Scientists and engineers start up the “new” JET machine.

Just before the end of August JET was ready for operation and so the torus hall was locked up to attempt for plasma. Achieving stable plasma operation in the past immediately after a long shut down has never completely been straight-forward and the operations team was expecting a few attempts might have to be made.

However, to their delight, the first pulse for 22 months ran at the initial attempt, at 18.30 on 24th August. Plasma was created and controlled for 15 seconds, reaching a very respectable current of 1.1 mega amperes. After only a few days of commissioning by the engineers, the machine was handed over to the scientists so that experiments could begin. The initial phase tested the behaviour of the new wall in ohmic configuration, in which the only heating of the plasma comes from the current flowing in it. The total ohmic heating power is only about one megawatt and limits the plasma temperature to a few tens of millions of degrees. That might seem hot by every-day standards, but for JET it represents a careful and considered period of operation.
Early experiments studied the migration of beryllium from some of the plasma facing tiles and measured the amount of fuel retained in the tiles. Many people are eager to find out how much the fuel retention has been reduced compared with similar experiments done with the old carbon tiles. Some experimentalists have also been studying the spectrum of light emitted by the plasma to learn about the role of impurities from the new tiles. In parallel with operating the machine for ten shifts per week, other staff continued to install more new systems during nights and weekends. The priority was to have the new camera-based protection system in place, to monitor the wall temperature.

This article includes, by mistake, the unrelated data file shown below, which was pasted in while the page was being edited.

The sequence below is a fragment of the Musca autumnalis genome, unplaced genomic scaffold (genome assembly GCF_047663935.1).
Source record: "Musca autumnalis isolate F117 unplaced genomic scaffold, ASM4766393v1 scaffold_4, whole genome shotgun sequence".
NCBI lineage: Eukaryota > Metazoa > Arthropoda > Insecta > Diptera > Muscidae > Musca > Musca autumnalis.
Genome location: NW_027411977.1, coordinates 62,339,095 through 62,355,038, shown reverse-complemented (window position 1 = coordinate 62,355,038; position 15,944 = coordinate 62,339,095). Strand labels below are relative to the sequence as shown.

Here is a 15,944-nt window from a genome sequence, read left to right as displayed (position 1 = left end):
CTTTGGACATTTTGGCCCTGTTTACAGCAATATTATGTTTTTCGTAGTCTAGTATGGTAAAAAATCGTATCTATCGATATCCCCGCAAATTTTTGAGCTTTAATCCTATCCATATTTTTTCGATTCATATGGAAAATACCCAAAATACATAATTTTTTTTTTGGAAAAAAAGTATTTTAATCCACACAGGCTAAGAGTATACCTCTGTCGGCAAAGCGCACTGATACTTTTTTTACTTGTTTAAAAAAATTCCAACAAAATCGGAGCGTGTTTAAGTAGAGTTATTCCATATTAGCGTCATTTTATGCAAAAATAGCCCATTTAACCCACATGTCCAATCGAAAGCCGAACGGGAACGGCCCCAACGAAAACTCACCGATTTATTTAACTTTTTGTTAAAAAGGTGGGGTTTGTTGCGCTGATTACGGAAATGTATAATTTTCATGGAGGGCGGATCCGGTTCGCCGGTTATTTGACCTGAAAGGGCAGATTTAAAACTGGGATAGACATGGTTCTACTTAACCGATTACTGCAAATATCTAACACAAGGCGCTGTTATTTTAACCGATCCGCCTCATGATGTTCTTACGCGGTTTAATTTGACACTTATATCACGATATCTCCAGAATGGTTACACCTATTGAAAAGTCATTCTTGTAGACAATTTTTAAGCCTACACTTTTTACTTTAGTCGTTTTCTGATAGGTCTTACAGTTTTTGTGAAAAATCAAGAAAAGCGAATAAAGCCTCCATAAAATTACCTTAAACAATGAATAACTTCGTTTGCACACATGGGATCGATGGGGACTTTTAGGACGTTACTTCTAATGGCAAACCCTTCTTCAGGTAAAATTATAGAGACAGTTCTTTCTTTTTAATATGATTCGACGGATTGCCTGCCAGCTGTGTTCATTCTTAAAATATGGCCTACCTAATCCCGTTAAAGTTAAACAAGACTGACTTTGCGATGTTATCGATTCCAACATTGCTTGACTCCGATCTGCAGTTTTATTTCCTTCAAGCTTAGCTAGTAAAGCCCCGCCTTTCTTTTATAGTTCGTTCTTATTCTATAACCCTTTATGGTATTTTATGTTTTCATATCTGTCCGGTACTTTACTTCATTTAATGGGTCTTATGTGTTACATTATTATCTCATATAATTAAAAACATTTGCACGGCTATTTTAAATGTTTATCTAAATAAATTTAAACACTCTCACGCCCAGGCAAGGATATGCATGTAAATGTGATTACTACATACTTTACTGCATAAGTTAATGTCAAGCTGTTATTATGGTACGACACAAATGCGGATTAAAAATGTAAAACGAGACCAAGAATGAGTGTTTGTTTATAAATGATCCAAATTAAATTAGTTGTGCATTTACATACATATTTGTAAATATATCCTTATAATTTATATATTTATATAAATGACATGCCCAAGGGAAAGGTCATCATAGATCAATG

The second phase of commissioning thoroughly tested the updated algorithms used to control the plasma position and plasma current. Another new feature is an enhancement to the power supplies of the coils, which allows the plasma to touch the divertor earlier in a pulse than was previously possible. This system is now commissioned and in use. After the installation of a camera with partial coverage of the radio frequency antennae, the first additional heating system was brought into operation. The heating power and pulse lengths have been slowly increased, while the camera operators watched the antennae for unexpected hot spots. The protection system has been successfully commissioned for powers of several megawatts.
JET’s main additional heating comes from the Neutral Beam Injection system, whose power supplies and beam sources have been considerably enhanced. Bringing the system back into operation has taken a little longer than planned, but beams have been produced and conditioned successfully by aiming them at a target inside the Neutral Injection Box. The beams will initially be run carefully in short bursts until the computer models, which predict how the in-vessel components heat up, are verified. Only then will full power beams be injected.

Each of these steps brings the machine closer to producing new physics that will be relevant for ITER. The current routine of interspersing commissioning sessions with experimental work is expected to continue until the end of the year.

Nick Balshaw, CCFE